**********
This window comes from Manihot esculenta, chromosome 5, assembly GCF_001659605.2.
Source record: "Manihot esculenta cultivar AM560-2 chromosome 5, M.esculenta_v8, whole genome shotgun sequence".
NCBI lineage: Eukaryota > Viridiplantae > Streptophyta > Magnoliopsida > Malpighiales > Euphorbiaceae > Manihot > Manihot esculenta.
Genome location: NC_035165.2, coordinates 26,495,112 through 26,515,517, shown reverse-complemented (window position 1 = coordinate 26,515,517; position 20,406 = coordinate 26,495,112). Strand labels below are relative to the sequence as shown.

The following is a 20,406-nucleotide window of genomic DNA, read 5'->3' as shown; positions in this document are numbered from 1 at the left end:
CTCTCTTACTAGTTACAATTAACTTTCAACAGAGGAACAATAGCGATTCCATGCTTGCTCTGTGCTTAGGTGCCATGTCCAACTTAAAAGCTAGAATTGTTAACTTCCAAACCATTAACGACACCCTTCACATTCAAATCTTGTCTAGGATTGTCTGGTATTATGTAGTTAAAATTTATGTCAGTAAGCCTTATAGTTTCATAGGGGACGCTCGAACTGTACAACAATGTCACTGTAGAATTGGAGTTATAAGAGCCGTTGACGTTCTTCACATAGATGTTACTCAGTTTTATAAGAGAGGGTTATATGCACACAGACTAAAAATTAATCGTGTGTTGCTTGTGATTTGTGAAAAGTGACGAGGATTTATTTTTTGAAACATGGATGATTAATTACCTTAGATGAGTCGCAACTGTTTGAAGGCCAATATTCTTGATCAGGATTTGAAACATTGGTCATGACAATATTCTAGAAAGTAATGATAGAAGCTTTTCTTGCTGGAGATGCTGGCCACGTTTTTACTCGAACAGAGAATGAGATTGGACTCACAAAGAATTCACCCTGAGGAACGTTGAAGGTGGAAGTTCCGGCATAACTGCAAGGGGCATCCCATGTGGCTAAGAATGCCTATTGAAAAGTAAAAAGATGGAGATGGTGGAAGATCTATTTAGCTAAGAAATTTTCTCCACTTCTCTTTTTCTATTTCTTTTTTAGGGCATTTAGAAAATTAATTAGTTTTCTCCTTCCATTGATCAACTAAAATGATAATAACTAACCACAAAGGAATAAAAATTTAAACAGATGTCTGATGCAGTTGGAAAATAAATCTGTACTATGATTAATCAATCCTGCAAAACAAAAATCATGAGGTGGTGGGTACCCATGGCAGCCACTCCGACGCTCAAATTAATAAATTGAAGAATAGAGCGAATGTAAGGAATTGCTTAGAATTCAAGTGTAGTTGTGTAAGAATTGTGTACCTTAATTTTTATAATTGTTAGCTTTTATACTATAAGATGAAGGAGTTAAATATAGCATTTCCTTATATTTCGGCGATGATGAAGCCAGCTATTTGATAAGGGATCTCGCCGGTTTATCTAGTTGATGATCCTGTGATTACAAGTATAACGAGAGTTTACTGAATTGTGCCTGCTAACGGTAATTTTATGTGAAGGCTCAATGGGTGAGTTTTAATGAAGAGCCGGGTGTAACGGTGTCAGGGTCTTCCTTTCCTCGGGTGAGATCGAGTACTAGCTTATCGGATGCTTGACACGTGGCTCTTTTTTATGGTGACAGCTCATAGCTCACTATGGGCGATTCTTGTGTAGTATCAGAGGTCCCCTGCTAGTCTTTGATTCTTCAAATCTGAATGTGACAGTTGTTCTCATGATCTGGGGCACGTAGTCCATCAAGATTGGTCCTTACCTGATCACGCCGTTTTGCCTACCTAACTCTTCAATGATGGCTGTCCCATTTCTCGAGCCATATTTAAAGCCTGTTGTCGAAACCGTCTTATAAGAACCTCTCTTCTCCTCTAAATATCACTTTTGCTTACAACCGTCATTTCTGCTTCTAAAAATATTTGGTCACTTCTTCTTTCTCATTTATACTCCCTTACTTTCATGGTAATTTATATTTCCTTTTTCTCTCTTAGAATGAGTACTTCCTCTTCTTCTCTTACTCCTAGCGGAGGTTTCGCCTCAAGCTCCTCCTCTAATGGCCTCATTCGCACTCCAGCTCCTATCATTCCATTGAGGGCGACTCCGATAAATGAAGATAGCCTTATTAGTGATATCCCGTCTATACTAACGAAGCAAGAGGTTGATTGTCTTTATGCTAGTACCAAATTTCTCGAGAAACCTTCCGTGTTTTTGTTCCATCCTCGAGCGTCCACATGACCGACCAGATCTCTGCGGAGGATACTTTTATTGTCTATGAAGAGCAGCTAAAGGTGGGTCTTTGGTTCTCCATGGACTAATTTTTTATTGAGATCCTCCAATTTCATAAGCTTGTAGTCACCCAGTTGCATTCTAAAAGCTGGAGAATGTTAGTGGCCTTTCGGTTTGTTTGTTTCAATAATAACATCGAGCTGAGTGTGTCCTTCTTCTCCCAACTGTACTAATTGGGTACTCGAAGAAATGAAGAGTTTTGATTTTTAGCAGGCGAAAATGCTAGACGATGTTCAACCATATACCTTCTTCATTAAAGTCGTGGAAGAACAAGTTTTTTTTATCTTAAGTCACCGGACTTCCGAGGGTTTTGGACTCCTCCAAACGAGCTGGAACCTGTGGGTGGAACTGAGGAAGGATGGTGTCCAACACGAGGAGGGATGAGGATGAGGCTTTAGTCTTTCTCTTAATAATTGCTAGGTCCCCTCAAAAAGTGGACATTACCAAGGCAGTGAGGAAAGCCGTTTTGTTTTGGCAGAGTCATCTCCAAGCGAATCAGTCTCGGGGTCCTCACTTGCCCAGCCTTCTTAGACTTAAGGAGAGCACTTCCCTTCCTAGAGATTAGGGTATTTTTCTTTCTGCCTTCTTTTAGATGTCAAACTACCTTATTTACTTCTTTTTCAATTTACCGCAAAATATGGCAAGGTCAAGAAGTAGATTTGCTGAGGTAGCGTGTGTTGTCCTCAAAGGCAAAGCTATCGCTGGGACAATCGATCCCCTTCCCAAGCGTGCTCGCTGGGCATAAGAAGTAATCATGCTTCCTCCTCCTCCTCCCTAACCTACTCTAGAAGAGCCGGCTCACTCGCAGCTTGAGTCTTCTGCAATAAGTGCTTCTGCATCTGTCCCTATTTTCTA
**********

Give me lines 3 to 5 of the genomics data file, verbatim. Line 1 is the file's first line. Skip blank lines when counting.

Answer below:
NCBI lineage: Eukaryota > Viridiplantae > Streptophyta > Magnoliopsida > Malpighiales > Euphorbiaceae > Manihot > Manihot esculenta.
Genome location: NC_035165.2, coordinates 26,495,112 through 26,515,517, shown reverse-complemented (window position 1 = coordinate 26,515,517; position 20,406 = coordinate 26,495,112). Strand labels below are relative to the sequence as shown.

The following is a 20,406-nucleotide window of genomic DNA, read 5'->3' as shown; positions in this document are numbered from 1 at the left end: